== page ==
HIROSHIMA – One of the nation’s largest groups representing survivors of the 1945 atomic bombing of Hiroshima and their children will be disbanded at the end of March because its elderly members are finding it too hard to keep the group going, members said Monday.
The roughly 500 members made the decision at an extraordinary board meeting Sunday. The vote was close, but with many leaders now in their 80s and 90s, the move marks the passage of time.
The group represents people exposed to radiation from the bombing, called hibakusha, and living in Fukuyama, Hiroshima Prefecture, as well as their second-generation descendants.
The group is one of the largest in the Hiroshima division of the Japan Confederation of A- and H-Bomb Sufferers Organizations, known as Nihon Hidankyo.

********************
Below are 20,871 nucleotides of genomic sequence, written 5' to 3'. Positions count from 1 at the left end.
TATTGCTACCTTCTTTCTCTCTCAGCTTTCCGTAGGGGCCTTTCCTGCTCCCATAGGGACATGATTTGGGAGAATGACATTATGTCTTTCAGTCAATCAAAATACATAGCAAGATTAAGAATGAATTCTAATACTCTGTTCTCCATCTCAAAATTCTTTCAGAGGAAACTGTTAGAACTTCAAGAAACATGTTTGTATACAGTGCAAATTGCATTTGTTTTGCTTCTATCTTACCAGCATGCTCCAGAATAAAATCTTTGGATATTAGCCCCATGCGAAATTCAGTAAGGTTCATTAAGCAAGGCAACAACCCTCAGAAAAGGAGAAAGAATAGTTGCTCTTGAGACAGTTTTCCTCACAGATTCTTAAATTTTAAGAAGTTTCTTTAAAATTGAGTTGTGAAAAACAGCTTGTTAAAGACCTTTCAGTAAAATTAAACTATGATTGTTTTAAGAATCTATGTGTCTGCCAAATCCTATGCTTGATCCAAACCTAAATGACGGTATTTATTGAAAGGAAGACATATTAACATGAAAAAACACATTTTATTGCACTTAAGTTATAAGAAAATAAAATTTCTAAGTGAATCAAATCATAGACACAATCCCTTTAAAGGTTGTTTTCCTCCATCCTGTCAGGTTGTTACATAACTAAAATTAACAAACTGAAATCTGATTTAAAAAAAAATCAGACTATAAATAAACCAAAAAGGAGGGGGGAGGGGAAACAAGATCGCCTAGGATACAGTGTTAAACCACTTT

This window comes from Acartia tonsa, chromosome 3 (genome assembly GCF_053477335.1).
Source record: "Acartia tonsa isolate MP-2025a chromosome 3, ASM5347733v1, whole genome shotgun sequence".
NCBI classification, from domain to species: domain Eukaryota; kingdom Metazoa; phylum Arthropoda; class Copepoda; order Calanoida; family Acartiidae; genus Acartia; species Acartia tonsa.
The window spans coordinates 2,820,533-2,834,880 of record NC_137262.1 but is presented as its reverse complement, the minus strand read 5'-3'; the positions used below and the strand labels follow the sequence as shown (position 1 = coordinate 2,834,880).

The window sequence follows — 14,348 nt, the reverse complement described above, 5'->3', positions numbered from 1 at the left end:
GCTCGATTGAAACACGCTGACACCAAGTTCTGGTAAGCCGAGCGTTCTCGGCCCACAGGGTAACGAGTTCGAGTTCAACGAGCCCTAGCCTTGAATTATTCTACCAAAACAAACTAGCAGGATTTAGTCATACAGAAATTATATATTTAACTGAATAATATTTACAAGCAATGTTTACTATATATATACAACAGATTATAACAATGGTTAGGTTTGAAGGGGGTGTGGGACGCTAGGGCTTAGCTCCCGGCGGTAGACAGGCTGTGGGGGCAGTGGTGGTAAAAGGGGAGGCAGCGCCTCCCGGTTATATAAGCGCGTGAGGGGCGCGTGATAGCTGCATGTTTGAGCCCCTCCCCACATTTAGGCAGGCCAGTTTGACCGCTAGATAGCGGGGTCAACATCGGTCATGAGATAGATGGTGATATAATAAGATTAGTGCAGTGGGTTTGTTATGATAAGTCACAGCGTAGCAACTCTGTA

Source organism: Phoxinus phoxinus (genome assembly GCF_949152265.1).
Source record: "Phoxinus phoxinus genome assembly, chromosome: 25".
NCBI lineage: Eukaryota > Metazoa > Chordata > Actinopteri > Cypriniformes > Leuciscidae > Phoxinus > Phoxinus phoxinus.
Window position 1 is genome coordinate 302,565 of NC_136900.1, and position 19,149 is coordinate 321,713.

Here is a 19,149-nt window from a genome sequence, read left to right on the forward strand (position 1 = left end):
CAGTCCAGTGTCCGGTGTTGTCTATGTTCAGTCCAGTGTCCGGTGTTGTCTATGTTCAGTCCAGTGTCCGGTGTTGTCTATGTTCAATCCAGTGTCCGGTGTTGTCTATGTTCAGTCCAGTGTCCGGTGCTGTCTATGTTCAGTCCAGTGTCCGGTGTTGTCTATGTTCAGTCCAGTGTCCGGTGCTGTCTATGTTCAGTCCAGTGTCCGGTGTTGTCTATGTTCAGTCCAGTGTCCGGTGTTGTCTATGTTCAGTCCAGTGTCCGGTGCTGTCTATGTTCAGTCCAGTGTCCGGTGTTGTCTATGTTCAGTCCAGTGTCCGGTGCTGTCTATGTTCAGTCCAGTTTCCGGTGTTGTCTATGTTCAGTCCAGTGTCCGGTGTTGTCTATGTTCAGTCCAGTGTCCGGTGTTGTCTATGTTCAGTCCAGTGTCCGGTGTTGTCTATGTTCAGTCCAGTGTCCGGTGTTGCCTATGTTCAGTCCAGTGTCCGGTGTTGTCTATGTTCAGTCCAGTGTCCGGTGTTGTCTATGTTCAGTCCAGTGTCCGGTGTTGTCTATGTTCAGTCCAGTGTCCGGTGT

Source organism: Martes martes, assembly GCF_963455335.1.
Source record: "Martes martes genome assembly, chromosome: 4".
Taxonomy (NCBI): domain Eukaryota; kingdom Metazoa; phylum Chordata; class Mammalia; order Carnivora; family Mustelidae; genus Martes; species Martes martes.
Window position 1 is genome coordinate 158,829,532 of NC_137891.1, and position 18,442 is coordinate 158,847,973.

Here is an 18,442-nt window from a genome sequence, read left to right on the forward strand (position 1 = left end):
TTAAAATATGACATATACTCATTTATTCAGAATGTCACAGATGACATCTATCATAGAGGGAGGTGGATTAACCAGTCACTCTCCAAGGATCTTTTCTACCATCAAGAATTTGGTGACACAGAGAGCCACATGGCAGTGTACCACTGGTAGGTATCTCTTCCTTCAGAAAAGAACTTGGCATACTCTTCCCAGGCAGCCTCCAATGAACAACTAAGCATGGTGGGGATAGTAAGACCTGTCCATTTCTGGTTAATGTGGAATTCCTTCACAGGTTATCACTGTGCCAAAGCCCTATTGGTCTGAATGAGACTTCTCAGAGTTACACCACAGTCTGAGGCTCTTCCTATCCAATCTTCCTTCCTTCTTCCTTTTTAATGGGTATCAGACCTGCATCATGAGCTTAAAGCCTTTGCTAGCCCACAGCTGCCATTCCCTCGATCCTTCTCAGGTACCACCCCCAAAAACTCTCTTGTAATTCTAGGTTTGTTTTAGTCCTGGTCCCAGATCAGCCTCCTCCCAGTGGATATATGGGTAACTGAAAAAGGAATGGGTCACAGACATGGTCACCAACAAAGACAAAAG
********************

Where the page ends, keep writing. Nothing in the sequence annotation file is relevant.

Members have been discussing whether to maintain the association since November due to the poor health of its board members, and the dissolution was decided by a vote of 12 to 11 at Sunday’s meeting.
“The very narrow margin is an indication of our feeling,” said Toshihiko Sato, the group’s 73-year-old secretary general.
“We do not want to dissolve (it), but it can’t be helped,” he said after efforts to have the second-generation members take over the running of the group ended in failure.
The group has organized a memorial ceremony for atomic bomb victims every year. It has maintained a list of the dead and has been responsible for a cenotaph in Fukuyama. It plans to talk to the municipal government about handing these tasks over.
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